Saturday, October 09, 2010

Review: Worldwide History of Dress

Throughout many posts on this blog, as well as whenever ANYONE asks my opinion, I will say that my favorite kind of knitting is "ethnic" or "folk" knitting.  I love the traditional styles, colors and shapes of these classic designs.  Using modern yarns, with the spectrum of available colors and fibers, allows for a very nice ability to design traditional knits with a modern twist!

Where do I get ideas for designs? 

Well, I've got all the books in Interweave Press's "folk knitting" series:
as well as many others about specific country's/ethnic group's knitting styles:  Fair Isle, Aran, Andean, etc and inspirational titles such as Cut My Cote and The Folkwear Book of Ethnic Clothing.  And these are all great for getting the creative juices flowing or for learning traditional techniques and special stitch manipulation, but sometimes I just needed more ... more color ... more detail ... more something.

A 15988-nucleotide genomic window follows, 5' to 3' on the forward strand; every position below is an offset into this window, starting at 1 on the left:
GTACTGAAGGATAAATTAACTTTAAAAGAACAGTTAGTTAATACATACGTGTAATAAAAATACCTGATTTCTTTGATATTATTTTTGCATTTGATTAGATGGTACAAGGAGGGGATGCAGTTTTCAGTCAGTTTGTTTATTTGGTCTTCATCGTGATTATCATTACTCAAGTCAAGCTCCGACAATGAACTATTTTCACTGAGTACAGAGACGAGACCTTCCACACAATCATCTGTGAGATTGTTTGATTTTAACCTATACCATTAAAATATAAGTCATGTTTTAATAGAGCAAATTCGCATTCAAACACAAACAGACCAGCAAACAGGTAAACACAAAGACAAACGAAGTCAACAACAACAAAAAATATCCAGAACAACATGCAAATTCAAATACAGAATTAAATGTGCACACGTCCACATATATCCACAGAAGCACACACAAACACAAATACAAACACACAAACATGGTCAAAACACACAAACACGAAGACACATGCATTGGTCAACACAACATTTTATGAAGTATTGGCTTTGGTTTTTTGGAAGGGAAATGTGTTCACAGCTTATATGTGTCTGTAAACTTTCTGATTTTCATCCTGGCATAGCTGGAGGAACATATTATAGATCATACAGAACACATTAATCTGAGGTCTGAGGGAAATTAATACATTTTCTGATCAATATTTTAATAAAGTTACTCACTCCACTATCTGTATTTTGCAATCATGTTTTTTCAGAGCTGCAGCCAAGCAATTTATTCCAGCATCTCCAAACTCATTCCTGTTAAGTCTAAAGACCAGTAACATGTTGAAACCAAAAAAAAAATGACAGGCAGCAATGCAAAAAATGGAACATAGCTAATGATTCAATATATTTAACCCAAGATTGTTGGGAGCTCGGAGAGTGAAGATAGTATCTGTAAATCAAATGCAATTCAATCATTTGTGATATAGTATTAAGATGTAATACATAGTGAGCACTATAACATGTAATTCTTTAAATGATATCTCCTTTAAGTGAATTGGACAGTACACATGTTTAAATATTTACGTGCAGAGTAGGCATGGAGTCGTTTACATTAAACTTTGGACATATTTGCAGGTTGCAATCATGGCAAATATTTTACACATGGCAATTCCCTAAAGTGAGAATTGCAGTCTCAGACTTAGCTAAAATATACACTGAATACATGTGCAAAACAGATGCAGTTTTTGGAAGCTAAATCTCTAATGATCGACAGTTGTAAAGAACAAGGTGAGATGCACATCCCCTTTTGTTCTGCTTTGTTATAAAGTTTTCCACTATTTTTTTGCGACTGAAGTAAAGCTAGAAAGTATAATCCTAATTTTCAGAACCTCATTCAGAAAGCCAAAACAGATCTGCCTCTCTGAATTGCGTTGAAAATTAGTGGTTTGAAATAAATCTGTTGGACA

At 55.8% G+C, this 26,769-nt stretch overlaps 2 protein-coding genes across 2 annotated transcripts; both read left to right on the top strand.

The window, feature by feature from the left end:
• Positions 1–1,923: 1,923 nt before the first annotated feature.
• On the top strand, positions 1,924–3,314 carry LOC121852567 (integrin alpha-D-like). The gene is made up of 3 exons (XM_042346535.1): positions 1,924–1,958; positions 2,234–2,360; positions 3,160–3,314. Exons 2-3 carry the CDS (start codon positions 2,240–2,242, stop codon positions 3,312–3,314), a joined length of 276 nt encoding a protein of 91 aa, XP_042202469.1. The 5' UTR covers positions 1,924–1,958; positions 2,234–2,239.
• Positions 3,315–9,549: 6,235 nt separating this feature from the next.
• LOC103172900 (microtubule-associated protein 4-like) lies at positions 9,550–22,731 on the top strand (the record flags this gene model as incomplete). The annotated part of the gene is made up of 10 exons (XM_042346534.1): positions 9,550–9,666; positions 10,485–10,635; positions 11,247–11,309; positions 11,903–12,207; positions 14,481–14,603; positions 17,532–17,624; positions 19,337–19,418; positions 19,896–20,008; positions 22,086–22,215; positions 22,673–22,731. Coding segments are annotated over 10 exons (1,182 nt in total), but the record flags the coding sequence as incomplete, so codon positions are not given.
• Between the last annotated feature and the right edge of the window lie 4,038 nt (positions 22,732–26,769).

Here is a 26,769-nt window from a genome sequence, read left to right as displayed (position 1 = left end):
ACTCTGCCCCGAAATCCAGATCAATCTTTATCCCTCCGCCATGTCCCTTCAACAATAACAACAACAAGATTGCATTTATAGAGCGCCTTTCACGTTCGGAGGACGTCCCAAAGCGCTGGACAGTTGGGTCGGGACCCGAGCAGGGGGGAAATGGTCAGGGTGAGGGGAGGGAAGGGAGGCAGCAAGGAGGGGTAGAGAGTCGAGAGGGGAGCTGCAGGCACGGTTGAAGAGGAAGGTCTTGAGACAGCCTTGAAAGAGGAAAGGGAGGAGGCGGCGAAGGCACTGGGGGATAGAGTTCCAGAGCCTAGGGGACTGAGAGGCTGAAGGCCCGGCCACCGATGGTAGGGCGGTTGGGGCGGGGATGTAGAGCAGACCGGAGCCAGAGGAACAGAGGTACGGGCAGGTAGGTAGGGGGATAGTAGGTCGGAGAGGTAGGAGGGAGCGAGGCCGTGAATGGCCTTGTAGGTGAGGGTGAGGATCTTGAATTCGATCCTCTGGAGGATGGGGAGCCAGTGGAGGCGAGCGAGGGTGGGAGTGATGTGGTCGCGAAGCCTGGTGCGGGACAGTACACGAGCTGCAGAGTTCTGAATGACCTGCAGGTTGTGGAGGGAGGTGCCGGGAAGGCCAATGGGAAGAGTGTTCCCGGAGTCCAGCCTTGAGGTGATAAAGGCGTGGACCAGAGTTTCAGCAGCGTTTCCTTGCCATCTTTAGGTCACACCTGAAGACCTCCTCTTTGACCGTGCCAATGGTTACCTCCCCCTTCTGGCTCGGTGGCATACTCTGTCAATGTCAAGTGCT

And the answer came yesterday.  I just got a book (thanks to birthday gift money and Amazon credits) that far surpasses any of these books for sheer inspiration and education in all things worn to adorn.  The Worldwide History of Dress by Patricia Anawalt is a huge volume (600+ pages) with drool-inducing pictures of traditional and modern wear for just about every culture in the world. The book sections are split out geographically:
  1. Middle East
  2. Europe
  3. Central Asis
  4. East Asia
  5. South Asia
  6. Southeast Asia
  7. Oceania
  8. North America
  9. South America
  10. Africa

Published by quality book publishers, Thames & Hudson, the book has over 1000 illustrations (with about 900 in full color) with the details necessary to really see what is being worn, how it's being worn and the text tells us why it's being worn (religious, climate, spiritual and traditional).  Anawalt, the founding director of the Center for the Study of Regional Dress at the Fowler Museum (on UCLA's campus), includes information such as dimensions of the garments as well as details on other adornments -- jewelry, hair styles, etc. 

Talk about inspirational:  the color-combinations, the shapes, the design elements ... it's just hard to imagine all this packed in this one, albeit huge, book. 

The only problem: it's too fat and heavy to read in bed!  So, clear the table, warm the teapot and I'll be busy the rest of the afternoon.

Happy knittin'
Mary C. Gildersleeve
By Hand, With Heart -- hand-knit designs

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